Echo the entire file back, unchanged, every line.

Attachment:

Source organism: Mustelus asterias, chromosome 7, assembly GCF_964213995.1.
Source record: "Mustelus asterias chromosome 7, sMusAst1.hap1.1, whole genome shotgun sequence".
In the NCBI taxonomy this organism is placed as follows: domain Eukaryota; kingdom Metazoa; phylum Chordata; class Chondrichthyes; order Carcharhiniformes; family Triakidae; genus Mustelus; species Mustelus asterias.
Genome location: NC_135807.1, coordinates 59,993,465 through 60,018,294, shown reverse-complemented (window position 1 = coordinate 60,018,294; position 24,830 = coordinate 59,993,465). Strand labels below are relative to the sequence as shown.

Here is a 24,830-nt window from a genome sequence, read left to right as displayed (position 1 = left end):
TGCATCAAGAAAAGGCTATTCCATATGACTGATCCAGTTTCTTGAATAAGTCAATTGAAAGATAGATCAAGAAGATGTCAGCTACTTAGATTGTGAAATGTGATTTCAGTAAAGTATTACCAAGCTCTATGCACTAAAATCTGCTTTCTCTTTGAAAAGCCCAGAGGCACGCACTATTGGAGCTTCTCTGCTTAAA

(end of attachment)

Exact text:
Source organism: Mustelus asterias, chromosome 7, assembly GCF_964213995.1.
Source record: "Mustelus asterias chromosome 7, sMusAst1.hap1.1, whole genome shotgun sequence".
In the NCBI taxonomy this organism is placed as follows: domain Eukaryota; kingdom Metazoa; phylum Chordata; class Chondrichthyes; order Carcharhiniformes; family Triakidae; genus Mustelus; species Mustelus asterias.
Genome location: NC_135807.1, coordinates 59,993,465 through 60,018,294, shown reverse-complemented (window position 1 = coordinate 60,018,294; position 24,830 = coordinate 59,993,465). Strand labels below are relative to the sequence as shown.

Here is a 24,830-nt window from a genome sequence, read left to right as displayed (position 1 = left end):
TGCATCAAGAAAAGGCTATTCCATATGACTGATCCAGTTTCTTGAATAAGTCAATTGAAAGATAGATCAAGAAGATGTCAGCTACTTAGATTGTGAAATGTGATTTCAGTAAAGTATTACCAAGCTCTATGCACTAAAATCTGCTTTCTCTTTGAAAAGCCCAGAGGCACGCACTATTGGAGCTTCTCTGCTTAAA